Raytheon of the USA has supplied the UK Ministry of Defence with cost estimates on buying several hundred Amraam AIM-120 B missiles for use on Royal Air Force Panavia Tornado F3s and Eurofighter EF2000s as an interim weapon while a next generation missile is developed.

The estimates were delivered in the second week of September and are the precursor to negotiations to provide missiles for the Tornado next year and then for the Eurofighter, to meet its planned in-service date of 2004.

The USA has declined to sell the RAF the improved C version of the missile now being built for the US Air Force, telling the MoD it would have to settle initially for the B version which is already in service on Royal Navy Sea Harrier F/A 2s.

Getting the weapon into service with the Eurofighter is a key part of Raytheon's strategy to beat a rival Matra BAe Dynamics-led team to a contract to develop a new beyond visual range air-to-air-missile (BVRAAM) for the RAF fighter.

Raytheon, which leads a US/ European consortium including Shorts Missile Systems, Aerospatiale Missiles and Thomson-Thorn Missile Electronics, recently disclosed that it has offered the RAF a second missile option between the Amraam B and its full future medium-range air-to-air missile (FMRAAM) bid to meet the SR(Air) 1239 requirement.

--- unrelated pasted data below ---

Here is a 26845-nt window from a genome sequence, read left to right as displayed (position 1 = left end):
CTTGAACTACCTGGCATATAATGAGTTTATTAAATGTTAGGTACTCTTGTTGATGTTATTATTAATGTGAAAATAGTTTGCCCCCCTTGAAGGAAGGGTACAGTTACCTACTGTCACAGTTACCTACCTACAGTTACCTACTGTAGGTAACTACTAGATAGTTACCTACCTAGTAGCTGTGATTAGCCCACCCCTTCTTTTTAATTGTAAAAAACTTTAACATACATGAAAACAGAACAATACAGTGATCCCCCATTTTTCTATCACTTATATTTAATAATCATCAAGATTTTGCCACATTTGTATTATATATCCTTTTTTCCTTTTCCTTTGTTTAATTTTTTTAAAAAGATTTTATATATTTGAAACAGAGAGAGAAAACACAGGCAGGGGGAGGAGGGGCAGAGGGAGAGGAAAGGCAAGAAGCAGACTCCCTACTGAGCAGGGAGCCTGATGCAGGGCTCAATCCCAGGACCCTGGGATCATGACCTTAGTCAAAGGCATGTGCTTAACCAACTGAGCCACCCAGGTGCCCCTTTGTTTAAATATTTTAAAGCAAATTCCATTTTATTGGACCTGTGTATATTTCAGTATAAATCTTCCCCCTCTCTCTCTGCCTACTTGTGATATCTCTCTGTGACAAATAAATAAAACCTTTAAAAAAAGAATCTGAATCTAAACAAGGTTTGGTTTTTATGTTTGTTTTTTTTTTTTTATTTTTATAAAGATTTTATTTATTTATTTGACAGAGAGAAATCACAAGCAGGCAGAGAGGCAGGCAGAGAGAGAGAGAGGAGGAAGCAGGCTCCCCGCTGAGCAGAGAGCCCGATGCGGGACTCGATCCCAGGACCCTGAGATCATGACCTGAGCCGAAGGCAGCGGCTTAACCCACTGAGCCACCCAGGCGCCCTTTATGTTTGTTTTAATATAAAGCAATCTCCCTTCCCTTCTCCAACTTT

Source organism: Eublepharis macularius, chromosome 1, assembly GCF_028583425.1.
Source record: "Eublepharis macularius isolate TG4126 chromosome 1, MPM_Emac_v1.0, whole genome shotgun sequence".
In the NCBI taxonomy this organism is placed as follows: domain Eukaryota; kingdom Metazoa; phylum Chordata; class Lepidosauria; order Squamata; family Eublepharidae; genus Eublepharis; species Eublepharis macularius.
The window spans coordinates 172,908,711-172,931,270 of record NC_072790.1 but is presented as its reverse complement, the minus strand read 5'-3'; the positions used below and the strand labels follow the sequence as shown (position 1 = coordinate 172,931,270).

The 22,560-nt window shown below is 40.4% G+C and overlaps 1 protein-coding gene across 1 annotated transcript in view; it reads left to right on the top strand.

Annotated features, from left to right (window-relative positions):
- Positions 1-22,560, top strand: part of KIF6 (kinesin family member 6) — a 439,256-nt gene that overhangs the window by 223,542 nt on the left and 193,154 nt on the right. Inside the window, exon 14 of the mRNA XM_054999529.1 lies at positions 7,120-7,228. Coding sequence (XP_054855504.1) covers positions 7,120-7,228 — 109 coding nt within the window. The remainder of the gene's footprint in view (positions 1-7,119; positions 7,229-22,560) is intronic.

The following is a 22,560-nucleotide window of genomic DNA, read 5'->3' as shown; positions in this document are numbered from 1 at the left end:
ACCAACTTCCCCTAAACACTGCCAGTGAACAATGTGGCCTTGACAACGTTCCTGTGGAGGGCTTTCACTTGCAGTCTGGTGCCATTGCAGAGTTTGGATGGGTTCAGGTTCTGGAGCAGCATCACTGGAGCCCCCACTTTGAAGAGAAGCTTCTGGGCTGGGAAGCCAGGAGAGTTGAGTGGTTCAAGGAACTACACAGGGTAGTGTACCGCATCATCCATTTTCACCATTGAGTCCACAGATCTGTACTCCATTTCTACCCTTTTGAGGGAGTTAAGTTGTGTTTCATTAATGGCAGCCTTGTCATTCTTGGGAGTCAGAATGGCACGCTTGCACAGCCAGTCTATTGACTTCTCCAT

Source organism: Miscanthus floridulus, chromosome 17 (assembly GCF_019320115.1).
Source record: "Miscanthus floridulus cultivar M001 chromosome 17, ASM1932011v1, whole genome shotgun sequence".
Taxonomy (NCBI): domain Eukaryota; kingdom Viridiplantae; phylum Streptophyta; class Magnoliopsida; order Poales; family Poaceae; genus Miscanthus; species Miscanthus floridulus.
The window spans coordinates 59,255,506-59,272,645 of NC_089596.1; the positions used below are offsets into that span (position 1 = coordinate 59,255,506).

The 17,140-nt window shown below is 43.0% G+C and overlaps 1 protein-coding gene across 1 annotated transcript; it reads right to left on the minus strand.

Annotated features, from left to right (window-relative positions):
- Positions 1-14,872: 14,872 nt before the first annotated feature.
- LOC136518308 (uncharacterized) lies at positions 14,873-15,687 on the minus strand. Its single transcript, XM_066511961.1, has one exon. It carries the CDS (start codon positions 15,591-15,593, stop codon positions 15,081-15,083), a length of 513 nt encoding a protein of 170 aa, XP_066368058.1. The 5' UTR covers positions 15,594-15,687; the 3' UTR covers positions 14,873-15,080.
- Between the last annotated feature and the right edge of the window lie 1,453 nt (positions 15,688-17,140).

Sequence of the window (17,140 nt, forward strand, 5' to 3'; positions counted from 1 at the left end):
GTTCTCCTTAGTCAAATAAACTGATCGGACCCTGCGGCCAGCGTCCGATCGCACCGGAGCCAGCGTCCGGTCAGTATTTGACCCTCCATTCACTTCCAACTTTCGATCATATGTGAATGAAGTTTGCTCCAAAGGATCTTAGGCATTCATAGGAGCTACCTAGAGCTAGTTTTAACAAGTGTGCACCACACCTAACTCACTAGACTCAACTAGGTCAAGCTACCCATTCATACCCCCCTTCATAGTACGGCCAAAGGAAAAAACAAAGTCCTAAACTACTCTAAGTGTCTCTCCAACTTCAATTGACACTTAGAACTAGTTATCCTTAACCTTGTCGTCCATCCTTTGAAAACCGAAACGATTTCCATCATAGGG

Known as the Eraam, the interim weapon offers a less-capable dual-pulse motor in place of the liquid-fuelled ramjet of the FMRAAM. Raytheon claims Eraam could be available by the Eurofighter in-service date, and has 80% of FMRAAM performance at half the price.

Given MoD budget limitations and the fact that the threat on which SR (Air) 1239 requirement is reduced, Raytheon may hope that a staged approach to an eventual FMRAAM in-service date beyond the 2008 timeframe may find favour.

The UK's Eurofighter partners and Sweden are watching developments on SR(Air) 1239 to see whether a collaborative purchase can be made. Matra BAe Dynamics is using the restructuring of the European missile industry as an argument for selection of its new Meteor missile as a programme around which the air-to-air missile manufacturers can coalesce.

Source: Flight International